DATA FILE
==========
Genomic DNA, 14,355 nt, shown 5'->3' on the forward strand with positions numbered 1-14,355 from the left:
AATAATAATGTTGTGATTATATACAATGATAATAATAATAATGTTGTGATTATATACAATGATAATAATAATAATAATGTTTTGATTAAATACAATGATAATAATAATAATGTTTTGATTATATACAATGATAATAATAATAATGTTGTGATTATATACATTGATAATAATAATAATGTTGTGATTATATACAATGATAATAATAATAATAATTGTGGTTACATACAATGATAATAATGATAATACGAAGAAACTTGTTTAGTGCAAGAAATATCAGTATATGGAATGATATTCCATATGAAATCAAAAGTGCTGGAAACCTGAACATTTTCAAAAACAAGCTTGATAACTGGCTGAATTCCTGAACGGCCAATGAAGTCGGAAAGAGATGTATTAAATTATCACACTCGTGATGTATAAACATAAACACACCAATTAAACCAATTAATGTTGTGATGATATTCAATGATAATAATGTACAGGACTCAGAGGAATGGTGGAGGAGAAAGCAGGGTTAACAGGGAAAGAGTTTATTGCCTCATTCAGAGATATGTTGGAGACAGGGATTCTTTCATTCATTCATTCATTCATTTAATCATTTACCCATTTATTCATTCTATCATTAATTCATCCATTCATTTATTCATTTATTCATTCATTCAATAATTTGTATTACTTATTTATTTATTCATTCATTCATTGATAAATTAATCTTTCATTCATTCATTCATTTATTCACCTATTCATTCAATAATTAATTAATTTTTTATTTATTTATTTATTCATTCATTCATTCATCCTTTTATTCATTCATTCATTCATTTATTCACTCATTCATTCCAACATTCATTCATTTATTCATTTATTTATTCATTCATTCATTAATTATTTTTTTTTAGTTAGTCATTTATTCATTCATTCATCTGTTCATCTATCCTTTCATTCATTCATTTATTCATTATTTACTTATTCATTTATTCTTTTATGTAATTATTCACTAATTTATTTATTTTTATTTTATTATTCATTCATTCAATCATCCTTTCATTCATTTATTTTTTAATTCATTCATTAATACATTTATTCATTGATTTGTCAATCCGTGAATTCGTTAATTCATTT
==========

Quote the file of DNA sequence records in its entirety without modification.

Genomic DNA, 14,355 nt, shown 5'->3' on the forward strand with positions numbered 1-14,355 from the left:
AATAATAATGTTGTGATTATATACAATGATAATAATAATAATGTTGTGATTATATACAATGATAATAATAATAATAATGTTTTGATTAAATACAATGATAATAATAATAATGTTTTGATTATATACAATGATAATAATAATAATGTTGTGATTATATACATTGATAATAATAATAATGTTGTGATTATATACAATGATAATAATAATAATAATTGTGGTTACATACAATGATAATAATGATAATACGAAGAAACTTGTTTAGTGCAAGAAATATCAGTATATGGAATGATATTCCATATGAAATCAAAAGTGCTGGAAACCTGAACATTTTCAAAAACAAGCTTGATAACTGGCTGAATTCCTGAACGGCCAATGAAGTCGGAAAGAGATGTATTAAATTATCACACTCGTGATGTATAAACATAAACACACCAATTAAACCAATTAATGTTGTGATGATATTCAATGATAATAATGTACAGGACTCAGAGGAATGGTGGAGGAGAAAGCAGGGTTAACAGGGAAAGAGTTTATTGCCTCATTCAGAGATATGTTGGAGACAGGGATTCTTTCATTCATTCATTCATTCATTTAATCATTTACCCATTTATTCATTCTATCATTAATTCATCCATTCATTTATTCATTTATTCATTCATTCAATAATTTGTATTACTTATTTATTTATTCATTCATTCATTGATAAATTAATCTTTCATTCATTCATTCATTTATTCACCTATTCATTCAATAATTAATTAATTTTTTATTTATTTATTTATTCATTCATTCATTCATCCTTTTATTCATTCATTCATTCATTTATTCACTCATTCATTCCAACATTCATTCATTTATTCATTTATTTATTCATTCATTCATTAATTATTTTTTTTTAGTTAGTCATTTATTCATTCATTCATCTGTTCATCTATCCTTTCATTCATTCATTTATTCATTATTTACTTATTCATTTATTCTTTTATGTAATTATTCACTAATTTATTTATTTTTATTTTATTATTCATTCATTCAATCATCCTTTCATTCATTTATTTTTTAATTCATTCATTAATACATTTATTCATTGATTTGTCAATCCGTGAATTCGTTAATTCATTT